Text Cathy Lai
Macao’s wakeboarding tournament is the first stop of the 2018 Asian Wake Series, with over 90 riders from seven countries.
The ferry ride between Macao and Hong Kong became more interesting than ever over the last weekend of May, as passengers who looked out of the windows were likely stunned to see some spectacular wakeboarding spins.
The three‐day event, 25–27 May, welcomed international wakeboard riders to Macao’s waterfront for the first time, as the city hosted the inaugural Macao Wakeboard & Wakesurf Open.
The tournament served as the first stop of the 2018 Asian Wake Series, drawing the participation of 90 riders from seven countries and cities including Macao, Hong Kong, Taiwan, China, South Korea, Japan, and Singapore.
However, even those who turned out to catch the competition may not know about the heroes behind the scenes who brought this international sporting event to their home town.
Hinata Yoshihara (left) and Yu Hamazaki (right)“It has been ten years since my friends and I established a wakeboard club to bring together like‐minded people who love the sport. We practice on the waters near Hac Sac Beach on a weekly basis,” said Ricki Sio, head of the Macau Wake Trace wakeboard club
“This year, we believed we were ready to host a tournament.”
According to Sio, it took the club more than a year and a half to prepare for the event, from setting the venue and inviting players from different countries, through to securing sponsors, professional MCs, and judges.
But their hard work paid off, as the event delighted spectators and challenged players as they kicked off the four‐part series. Held at Fisherman’s Wharf Park, the tournament was divided into nine contest divisions, with the Men’s Open being the most anticipated session, as the anything‐goes final ended with a battle among top riders from Japan and Korea.
However, the competition venue – located just hundreds of metres away from the busy waterway of Outer Harbour Ferry Terminal – created a fair number of challenges, even for the most experienced riders.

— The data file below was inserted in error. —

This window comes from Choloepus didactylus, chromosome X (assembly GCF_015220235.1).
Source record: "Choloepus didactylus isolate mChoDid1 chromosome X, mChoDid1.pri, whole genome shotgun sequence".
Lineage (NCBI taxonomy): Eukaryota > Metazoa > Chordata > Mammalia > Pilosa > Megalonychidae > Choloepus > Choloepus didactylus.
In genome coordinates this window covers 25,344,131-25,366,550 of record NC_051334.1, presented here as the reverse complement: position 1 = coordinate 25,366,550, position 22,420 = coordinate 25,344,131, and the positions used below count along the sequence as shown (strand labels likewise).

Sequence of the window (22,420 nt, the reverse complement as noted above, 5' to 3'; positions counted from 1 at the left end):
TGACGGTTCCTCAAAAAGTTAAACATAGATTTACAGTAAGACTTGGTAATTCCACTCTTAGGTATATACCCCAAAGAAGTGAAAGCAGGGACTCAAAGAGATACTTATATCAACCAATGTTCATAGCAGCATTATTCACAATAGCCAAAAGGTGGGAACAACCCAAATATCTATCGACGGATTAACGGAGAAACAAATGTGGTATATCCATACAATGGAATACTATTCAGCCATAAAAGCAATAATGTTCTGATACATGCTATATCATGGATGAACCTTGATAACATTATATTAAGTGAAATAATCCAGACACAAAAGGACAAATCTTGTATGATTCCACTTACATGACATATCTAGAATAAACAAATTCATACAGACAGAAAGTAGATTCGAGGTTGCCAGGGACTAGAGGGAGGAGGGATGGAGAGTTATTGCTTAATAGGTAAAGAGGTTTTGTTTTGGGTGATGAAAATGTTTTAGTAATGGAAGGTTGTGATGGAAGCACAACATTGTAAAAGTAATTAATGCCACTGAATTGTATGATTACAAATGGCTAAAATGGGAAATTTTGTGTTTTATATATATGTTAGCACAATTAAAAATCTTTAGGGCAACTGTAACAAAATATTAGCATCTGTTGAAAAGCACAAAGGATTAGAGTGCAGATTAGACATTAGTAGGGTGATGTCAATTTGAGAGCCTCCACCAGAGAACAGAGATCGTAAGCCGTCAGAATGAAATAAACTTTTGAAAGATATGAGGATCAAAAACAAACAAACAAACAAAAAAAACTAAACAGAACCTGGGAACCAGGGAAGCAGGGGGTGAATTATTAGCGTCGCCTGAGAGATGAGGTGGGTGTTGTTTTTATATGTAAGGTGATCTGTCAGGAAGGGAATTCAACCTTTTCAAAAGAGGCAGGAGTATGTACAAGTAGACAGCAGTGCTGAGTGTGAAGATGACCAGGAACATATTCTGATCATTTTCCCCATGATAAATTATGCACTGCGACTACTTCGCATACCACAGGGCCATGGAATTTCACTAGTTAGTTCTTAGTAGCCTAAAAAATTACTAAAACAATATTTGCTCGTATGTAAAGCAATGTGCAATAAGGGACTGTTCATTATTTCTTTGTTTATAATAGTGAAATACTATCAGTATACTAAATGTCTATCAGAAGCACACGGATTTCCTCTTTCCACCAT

“Wakeboarding requires relatively calm waters, so that riders can perform tricks on the waves generated by the towboats,” Sio explained. “We saw a lot of good riders falling off the wakeboards here, because the ferries traveling nearby were generating a lot of turbulence.”
The challenging conditions attested to the skills of the winning riders, including Yu Hamazaki, a competitor from Japan with multiple champion titles. Finishing various elaborate spins and flips along a designated track of 750 metres, he was crowned Men’s Open champion with a score of 88 – the perfect gift for his 17th birthday the following day.
The champion title of Women’s Open went to Hinata Yoshihara, also from Japan. She scored 71.67 to defeat four other players, all from Hong Kong, in the final.
Other contest divisions included Men’s and Women’s Novice and Intermediate, as well as Men’s Advanced, allowing riders of different levels to compete for titles. They ranged from prodigies who became title‐holders at a very young age to late bloomers who prove that it is never too late to try a new sport.
Yang Yu Yeh, who just turned 11, was one of the youngest contestants in the tournament. Competing
with adult riders from Hong Kong, Korea and Taiwan, he won the first runner‐up title of Men’s Intermediate.
According to his mother,Daisy Chen, founder of Mosquito Wakeboard Club in Taiwan, Yang has been practicing wakeboarding for four years and has previously won first places at tournaments held in Jiangsu, Hong Kong and Japan.
Meanwhile, Vong Chi Wing from Macao was named the top local rider after scoring 79.69 points to obtain the first runner‐up title of Men’s Novice. At the age of 41, he started wakeboarding three years ago and became obsessed with it:
“It is such an exciting sport. I will continue for as long as I can.” Unfortunately, for dedicated wakeboard riders, Macao may not provide favourable training conditions, as most of its waters are not deep enough to support inboard towboats that can generate big waves, especially during low tides.
Coreen Choi, chief designer of the tournament and the local female rider with the highest score, pointed to the importance of training in China or Hong Kong on a regular basis.
“The waterfront of Fisherman’s Wharf is one of the few locations in Macao that can accommodate an inboard boat,” she explained. “But for normal practices, we travel to the waters near Hac Sac Beach. We can use an outboard boat there, which generates smaller waves than inboard boat and thus the variety of tricks we can perform is restricted.”
“It is a sport that requires a fair amount of time and money, and carries some risks of physical injury,” Sio added. “That’s why we often see people come and go.” He went on, explaining the injuries he had suffered throughout the years, obstacles that did not deter him from pursuing improvement. “Because it’s like a constant pursuit of a girl, who will never give you everything,” he smiled. “There is no limit to this sport; you will always find room to make a breakthrough.”
As the tournament ended, Sio was happy to see how much both the riders and spectators had enjoyed the event. It certainly boosted his confidence in organising a second tournament next year.
“We want to let people know how amazing wakeboarding is,” said Sio – the yells and applause following each stunning spin proved that they succeeded.